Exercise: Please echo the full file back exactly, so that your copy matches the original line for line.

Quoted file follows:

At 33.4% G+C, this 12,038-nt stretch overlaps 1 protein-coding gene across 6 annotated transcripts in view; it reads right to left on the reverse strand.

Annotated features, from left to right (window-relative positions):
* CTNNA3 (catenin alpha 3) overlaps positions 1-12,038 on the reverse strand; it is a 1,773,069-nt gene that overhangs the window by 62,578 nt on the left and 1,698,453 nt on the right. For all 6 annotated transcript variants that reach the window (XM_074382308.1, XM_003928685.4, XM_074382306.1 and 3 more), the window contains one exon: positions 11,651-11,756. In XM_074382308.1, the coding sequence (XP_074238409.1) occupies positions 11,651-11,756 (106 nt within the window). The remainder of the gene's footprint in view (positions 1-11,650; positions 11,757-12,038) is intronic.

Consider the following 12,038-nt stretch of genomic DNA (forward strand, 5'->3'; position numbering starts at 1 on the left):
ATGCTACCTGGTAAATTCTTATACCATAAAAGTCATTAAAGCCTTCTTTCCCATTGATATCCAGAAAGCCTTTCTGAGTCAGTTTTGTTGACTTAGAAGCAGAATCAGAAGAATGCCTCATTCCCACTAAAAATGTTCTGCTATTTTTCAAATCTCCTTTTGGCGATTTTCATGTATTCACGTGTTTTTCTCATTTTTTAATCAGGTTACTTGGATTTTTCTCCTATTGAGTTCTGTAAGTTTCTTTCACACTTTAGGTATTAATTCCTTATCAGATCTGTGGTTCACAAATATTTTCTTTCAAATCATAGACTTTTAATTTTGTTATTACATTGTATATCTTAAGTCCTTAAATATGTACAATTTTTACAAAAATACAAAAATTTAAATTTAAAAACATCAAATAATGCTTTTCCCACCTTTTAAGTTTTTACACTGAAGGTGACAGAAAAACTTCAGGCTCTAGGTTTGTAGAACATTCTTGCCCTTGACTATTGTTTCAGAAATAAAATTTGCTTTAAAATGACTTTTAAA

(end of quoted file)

At 33.4% G+C, this 12,038-nt stretch overlaps 1 protein-coding gene across 6 annotated transcripts in view; it reads right to left on the reverse strand.

Annotated features, from left to right (window-relative positions):
* CTNNA3 (catenin alpha 3) overlaps positions 1-12,038 on the reverse strand; it is a 1,773,069-nt gene that overhangs the window by 62,578 nt on the left and 1,698,453 nt on the right. For all 6 annotated transcript variants that reach the window (XM_074382308.1, XM_003928685.4, XM_074382306.1 and 3 more), the window contains one exon: positions 11,651-11,756. In XM_074382308.1, the coding sequence (XP_074238409.1) occupies positions 11,651-11,756 (106 nt within the window). The remainder of the gene's footprint in view (positions 1-11,650; positions 11,757-12,038) is intronic.

Consider the following 12,038-nt stretch of genomic DNA (forward strand, 5'->3'; position numbering starts at 1 on the left):
ATGCTACCTGGTAAATTCTTATACCATAAAAGTCATTAAAGCCTTCTTTCCCATTGATATCCAGAAAGCCTTTCTGAGTCAGTTTTGTTGACTTAGAAGCAGAATCAGAAGAATGCCTCATTCCCACTAAAAATGTTCTGCTATTTTTCAAATCTCCTTTTGGCGATTTTCATGTATTCACGTGTTTTTCTCATTTTTTAATCAGGTTACTTGGATTTTTCTCCTATTGAGTTCTGTAAGTTTCTTTCACACTTTAGGTATTAATTCCTTATCAGATCTGTGGTTCACAAATATTTTCTTTCAAATCATAGACTTTTAATTTTGTTATTACATTGTATATCTTAAGTCCTTAAATATGTACAATTTTTACAAAAATACAAAAATTTAAATTTAAAAACATCAAATAATGCTTTTCCCACCTTTTAAGTTTTTACACTGAAGGTGACAGAAAAACTTCAGGCTCTAGGTTTGTAGAACATTCTTGCCCTTGACTATTGTTTCAGAAATAAAATTTGCTTTAAAATGACTTTTAAA